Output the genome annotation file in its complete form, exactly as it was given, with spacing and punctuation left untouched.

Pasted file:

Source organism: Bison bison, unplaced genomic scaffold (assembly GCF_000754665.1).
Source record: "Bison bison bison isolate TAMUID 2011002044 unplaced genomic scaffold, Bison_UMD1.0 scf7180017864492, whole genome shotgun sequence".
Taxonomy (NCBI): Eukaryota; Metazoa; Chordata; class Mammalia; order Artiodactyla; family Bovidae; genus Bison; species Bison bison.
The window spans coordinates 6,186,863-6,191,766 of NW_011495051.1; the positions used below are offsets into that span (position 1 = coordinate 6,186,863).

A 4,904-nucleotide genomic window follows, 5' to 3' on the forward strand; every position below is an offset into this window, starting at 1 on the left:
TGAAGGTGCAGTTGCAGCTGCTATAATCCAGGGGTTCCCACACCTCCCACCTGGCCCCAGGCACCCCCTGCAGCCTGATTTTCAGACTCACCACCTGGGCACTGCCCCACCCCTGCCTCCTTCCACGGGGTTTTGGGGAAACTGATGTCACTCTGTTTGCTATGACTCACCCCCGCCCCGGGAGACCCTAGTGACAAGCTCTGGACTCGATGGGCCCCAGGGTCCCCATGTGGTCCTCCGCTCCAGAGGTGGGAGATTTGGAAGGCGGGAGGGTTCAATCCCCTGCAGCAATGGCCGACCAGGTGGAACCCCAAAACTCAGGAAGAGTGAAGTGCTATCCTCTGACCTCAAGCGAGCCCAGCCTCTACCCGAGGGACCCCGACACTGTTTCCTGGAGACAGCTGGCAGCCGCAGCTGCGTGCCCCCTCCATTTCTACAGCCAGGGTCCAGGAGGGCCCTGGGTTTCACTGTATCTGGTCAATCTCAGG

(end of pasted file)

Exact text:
Source organism: Bison bison, unplaced genomic scaffold (assembly GCF_000754665.1).
Source record: "Bison bison bison isolate TAMUID 2011002044 unplaced genomic scaffold, Bison_UMD1.0 scf7180017864492, whole genome shotgun sequence".
Taxonomy (NCBI): Eukaryota; Metazoa; Chordata; class Mammalia; order Artiodactyla; family Bovidae; genus Bison; species Bison bison.
The window spans coordinates 6,186,863-6,191,766 of NW_011495051.1; the positions used below are offsets into that span (position 1 = coordinate 6,186,863).

A 4,904-nucleotide genomic window follows, 5' to 3' on the forward strand; every position below is an offset into this window, starting at 1 on the left:
TGAAGGTGCAGTTGCAGCTGCTATAATCCAGGGGTTCCCACACCTCCCACCTGGCCCCAGGCACCCCCTGCAGCCTGATTTTCAGACTCACCACCTGGGCACTGCCCCACCCCTGCCTCCTTCCACGGGGTTTTGGGGAAACTGATGTCACTCTGTTTGCTATGACTCACCCCCGCCCCGGGAGACCCTAGTGACAAGCTCTGGACTCGATGGGCCCCAGGGTCCCCATGTGGTCCTCCGCTCCAGAGGTGGGAGATTTGGAAGGCGGGAGGGTTCAATCCCCTGCAGCAATGGCCGACCAGGTGGAACCCCAAAACTCAGGAAGAGTGAAGTGCTATCCTCTGACCTCAAGCGAGCCCAGCCTCTACCCGAGGGACCCCGACACTGTTTCCTGGAGACAGCTGGCAGCCGCAGCTGCGTGCCCCCTCCATTTCTACAGCCAGGGTCCAGGAGGGCCCTGGGTTTCACTGTATCTGGTCAATCTCAGG